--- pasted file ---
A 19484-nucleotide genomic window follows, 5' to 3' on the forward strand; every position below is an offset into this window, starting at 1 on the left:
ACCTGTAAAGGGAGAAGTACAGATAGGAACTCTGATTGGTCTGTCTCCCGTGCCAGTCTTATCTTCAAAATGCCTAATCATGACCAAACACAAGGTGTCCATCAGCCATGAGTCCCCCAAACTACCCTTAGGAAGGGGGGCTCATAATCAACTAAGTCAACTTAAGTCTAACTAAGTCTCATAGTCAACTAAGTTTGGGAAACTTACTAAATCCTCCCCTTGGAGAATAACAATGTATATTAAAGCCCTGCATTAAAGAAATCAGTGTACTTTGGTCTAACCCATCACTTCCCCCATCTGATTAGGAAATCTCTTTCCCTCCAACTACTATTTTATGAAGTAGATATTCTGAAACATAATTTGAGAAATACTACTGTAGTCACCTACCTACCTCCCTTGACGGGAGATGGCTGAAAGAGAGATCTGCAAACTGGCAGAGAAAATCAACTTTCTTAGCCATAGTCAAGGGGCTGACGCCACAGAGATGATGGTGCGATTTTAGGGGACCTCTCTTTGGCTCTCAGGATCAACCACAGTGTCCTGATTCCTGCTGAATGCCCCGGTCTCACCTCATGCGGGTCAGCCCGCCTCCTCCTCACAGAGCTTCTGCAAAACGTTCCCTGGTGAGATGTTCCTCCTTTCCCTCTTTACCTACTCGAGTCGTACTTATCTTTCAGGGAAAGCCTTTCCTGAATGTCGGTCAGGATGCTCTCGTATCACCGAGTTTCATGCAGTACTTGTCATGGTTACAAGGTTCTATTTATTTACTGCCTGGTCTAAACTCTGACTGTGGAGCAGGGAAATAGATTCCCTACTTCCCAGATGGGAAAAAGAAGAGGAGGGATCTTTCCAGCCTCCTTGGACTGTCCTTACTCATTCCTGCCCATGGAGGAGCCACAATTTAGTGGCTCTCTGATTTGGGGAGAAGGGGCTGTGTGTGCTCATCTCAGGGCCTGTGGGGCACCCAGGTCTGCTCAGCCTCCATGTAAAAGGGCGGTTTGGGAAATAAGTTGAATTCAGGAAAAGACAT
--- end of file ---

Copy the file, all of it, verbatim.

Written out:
A 19484-nucleotide genomic window follows, 5' to 3' on the forward strand; every position below is an offset into this window, starting at 1 on the left:
ACCTGTAAAGGGAGAAGTACAGATAGGAACTCTGATTGGTCTGTCTCCCGTGCCAGTCTTATCTTCAAAATGCCTAATCATGACCAAACACAAGGTGTCCATCAGCCATGAGTCCCCCAAACTACCCTTAGGAAGGGGGGCTCATAATCAACTAAGTCAACTTAAGTCTAACTAAGTCTCATAGTCAACTAAGTTTGGGAAACTTACTAAATCCTCCCCTTGGAGAATAACAATGTATATTAAAGCCCTGCATTAAAGAAATCAGTGTACTTTGGTCTAACCCATCACTTCCCCCATCTGATTAGGAAATCTCTTTCCCTCCAACTACTATTTTATGAAGTAGATATTCTGAAACATAATTTGAGAAATACTACTGTAGTCACCTACCTACCTCCCTTGACGGGAGATGGCTGAAAGAGAGATCTGCAAACTGGCAGAGAAAATCAACTTTCTTAGCCATAGTCAAGGGGCTGACGCCACAGAGATGATGGTGCGATTTTAGGGGACCTCTCTTTGGCTCTCAGGATCAACCACAGTGTCCTGATTCCTGCTGAATGCCCCGGTCTCACCTCATGCGGGTCAGCCCGCCTCCTCCTCACAGAGCTTCTGCAAAACGTTCCCTGGTGAGATGTTCCTCCTTTCCCTCTTTACCTACTCGAGTCGTACTTATCTTTCAGGGAAAGCCTTTCCTGAATGTCGGTCAGGATGCTCTCGTATCACCGAGTTTCATGCAGTACTTGTCATGGTTACAAGGTTCTATTTATTTACTGCCTGGTCTAAACTCTGACTGTGGAGCAGGGAAATAGATTCCCTACTTCCCAGATGGGAAAAAGAAGAGGAGGGATCTTTCCAGCCTCCTTGGACTGTCCTTACTCATTCCTGCCCATGGAGGAGCCACAATTTAGTGGCTCTCTGATTTGGGGAGAAGGGGCTGTGTGTGCTCATCTCAGGGCCTGTGGGGCACCCAGGTCTGCTCAGCCTCCATGTAAAAGGGCGGTTTGGGAAATAAGTTGAATTCAGGAAAAGACAT